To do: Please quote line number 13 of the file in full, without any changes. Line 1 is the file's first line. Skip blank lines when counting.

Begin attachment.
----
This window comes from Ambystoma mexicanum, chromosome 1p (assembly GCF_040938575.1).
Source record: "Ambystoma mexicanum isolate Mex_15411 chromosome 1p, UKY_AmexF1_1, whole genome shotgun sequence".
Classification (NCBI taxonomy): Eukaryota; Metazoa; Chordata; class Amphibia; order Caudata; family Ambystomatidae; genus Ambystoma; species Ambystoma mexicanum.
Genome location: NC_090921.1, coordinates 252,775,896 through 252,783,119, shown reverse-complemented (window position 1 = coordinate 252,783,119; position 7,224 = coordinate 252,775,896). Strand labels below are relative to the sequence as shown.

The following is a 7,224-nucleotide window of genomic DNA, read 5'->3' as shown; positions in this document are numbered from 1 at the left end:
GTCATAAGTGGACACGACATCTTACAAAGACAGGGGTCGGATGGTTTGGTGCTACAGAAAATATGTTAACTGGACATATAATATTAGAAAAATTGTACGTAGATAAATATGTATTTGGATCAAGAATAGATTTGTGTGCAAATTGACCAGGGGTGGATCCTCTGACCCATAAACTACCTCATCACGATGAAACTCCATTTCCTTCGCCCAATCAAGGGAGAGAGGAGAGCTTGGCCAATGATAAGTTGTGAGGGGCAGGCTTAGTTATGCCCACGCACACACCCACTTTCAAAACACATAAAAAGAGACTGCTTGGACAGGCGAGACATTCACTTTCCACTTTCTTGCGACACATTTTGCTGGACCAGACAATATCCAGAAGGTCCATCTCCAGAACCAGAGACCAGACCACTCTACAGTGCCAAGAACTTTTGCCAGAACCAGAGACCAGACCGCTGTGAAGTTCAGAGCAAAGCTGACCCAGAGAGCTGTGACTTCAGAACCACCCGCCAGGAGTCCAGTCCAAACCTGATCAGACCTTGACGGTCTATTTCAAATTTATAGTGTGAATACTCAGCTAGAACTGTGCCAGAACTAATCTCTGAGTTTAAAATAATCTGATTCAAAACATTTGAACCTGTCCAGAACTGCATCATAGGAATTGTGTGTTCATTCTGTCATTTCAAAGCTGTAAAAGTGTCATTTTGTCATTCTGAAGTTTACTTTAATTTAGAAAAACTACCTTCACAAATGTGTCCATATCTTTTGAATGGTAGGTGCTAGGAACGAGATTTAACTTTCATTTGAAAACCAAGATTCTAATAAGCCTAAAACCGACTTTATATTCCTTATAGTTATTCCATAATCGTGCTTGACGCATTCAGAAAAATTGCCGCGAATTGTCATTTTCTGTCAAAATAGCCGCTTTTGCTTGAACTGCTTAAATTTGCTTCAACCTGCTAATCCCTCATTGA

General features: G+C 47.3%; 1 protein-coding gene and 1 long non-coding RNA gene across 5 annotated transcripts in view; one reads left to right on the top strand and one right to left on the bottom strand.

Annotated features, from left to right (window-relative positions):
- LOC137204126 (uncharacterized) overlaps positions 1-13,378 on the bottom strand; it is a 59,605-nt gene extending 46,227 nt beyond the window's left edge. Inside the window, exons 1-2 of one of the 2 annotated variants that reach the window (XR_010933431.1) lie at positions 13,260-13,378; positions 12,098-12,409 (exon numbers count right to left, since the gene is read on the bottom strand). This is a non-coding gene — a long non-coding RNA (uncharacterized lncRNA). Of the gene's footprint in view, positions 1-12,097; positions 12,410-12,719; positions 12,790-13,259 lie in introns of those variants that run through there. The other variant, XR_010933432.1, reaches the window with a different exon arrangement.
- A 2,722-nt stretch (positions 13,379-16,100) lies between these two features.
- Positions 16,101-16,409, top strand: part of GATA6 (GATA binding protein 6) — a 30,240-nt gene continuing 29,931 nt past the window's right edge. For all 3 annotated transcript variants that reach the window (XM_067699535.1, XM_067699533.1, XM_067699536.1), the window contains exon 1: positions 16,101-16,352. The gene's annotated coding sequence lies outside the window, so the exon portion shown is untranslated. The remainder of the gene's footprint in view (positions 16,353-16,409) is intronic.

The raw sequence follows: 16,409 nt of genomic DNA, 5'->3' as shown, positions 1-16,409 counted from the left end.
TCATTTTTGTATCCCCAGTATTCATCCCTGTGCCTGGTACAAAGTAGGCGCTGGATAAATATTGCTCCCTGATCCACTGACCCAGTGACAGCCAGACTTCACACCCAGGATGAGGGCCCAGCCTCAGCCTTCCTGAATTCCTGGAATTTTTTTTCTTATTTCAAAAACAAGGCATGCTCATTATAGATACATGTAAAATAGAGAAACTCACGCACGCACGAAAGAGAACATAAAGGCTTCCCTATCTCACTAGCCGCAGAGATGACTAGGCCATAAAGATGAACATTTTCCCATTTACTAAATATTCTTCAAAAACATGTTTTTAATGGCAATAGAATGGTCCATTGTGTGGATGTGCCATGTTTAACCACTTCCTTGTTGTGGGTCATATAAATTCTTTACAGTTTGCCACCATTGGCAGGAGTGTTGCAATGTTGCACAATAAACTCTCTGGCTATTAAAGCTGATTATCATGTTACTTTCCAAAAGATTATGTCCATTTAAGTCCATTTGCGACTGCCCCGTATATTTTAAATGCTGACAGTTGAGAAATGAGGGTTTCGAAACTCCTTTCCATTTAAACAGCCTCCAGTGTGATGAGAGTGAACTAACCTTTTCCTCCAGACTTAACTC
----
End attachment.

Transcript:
TCATTTTTGTATCCCCAGTATTCATCCCTGTGCCTGGTACAAAGTAGGCGCTGGATAAATATTGCTCCCTGATCCACTGACCCAGTGACAGCCAGACTTCACACCCAGGATGAGGGCCCAGCCTCAGCCTTCCTGAATTCCTGGAATTTTTTTTCTTATTTCAAAAACAAGGCATGCTCATTATAGATACATGTAAAATAGAGAAACTCACGCACGCACGAAAGAGAACATAAAGGCTTCCCTATCTCACTAGCCGCAGAGATGACTAGGCCATAAAGATGAACATTTTCCCATTTACTAAATATTCTTCAAAAACATGTTTTTAATGGCAATAGAATGGTCCATTGTGTGGATGTGCCATGTTTAACCACTTCCTTGTTGTGGGTCATATAAATTCTTTACAGTTTGCCACCATTGGCAGGAGTGTTGCAATGTTGCACAATAAACTCTCTGGCTATTAAAGCTGATTATCATGTTACTTTCCAAAAGATTATGTCCATTTAAGTCCATTTGCGACTGCCCCGTATATTTTAAATGCTGACAGTTGAGAAATGAGGGTTTCGAAACTCCTTTCCATTTAAACAGCCTCCAGTGTGATGAGAGTGAACTAACCTTTTCCTCCAGACTTAACTC